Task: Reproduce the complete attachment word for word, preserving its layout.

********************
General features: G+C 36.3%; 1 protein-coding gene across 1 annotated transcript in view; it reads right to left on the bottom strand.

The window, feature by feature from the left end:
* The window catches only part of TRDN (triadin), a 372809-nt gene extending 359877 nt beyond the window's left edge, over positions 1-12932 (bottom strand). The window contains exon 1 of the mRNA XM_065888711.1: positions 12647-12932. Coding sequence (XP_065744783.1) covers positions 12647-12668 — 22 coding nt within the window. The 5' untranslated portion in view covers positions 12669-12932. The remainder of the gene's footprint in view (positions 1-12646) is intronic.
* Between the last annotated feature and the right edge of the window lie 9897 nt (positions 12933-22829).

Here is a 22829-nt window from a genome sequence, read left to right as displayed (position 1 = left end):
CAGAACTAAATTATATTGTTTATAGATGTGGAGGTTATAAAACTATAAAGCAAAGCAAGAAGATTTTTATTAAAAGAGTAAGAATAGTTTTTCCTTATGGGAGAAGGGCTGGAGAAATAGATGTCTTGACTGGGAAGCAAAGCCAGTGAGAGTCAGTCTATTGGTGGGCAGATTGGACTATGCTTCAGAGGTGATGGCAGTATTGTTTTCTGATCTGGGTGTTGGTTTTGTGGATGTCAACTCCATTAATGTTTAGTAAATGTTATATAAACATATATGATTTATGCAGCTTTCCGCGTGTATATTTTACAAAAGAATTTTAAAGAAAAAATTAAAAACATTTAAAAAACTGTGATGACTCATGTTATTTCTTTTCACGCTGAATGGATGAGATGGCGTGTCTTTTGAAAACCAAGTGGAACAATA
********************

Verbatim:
General features: G+C 36.3%; 1 protein-coding gene across 1 annotated transcript in view; it reads right to left on the bottom strand.

The window, feature by feature from the left end:
* The window catches only part of TRDN (triadin), a 372809-nt gene extending 359877 nt beyond the window's left edge, over positions 1-12932 (bottom strand). The window contains exon 1 of the mRNA XM_065888711.1: positions 12647-12932. Coding sequence (XP_065744783.1) covers positions 12647-12668 — 22 coding nt within the window. The 5' untranslated portion in view covers positions 12669-12932. The remainder of the gene's footprint in view (positions 1-12646) is intronic.
* Between the last annotated feature and the right edge of the window lie 9897 nt (positions 12933-22829).

Here is a 22829-nt window from a genome sequence, read left to right as displayed (position 1 = left end):
CAGAACTAAATTATATTGTTTATAGATGTGGAGGTTATAAAACTATAAAGCAAAGCAAGAAGATTTTTATTAAAAGAGTAAGAATAGTTTTTCCTTATGGGAGAAGGGCTGGAGAAATAGATGTCTTGACTGGGAAGCAAAGCCAGTGAGAGTCAGTCTATTGGTGGGCAGATTGGACTATGCTTCAGAGGTGATGGCAGTATTGTTTTCTGATCTGGGTGTTGGTTTTGTGGATGTCAACTCCATTAATGTTTAGTAAATGTTATATAAACATATATGATTTATGCAGCTTTCCGCGTGTATATTTTACAAAAGAATTTTAAAGAAAAAATTAAAAACATTTAAAAAACTGTGATGACTCATGTTATTTCTTTTCACGCTGAATGGATGAGATGGCGTGTCTTTTGAAAACCAAGTGGAACAATA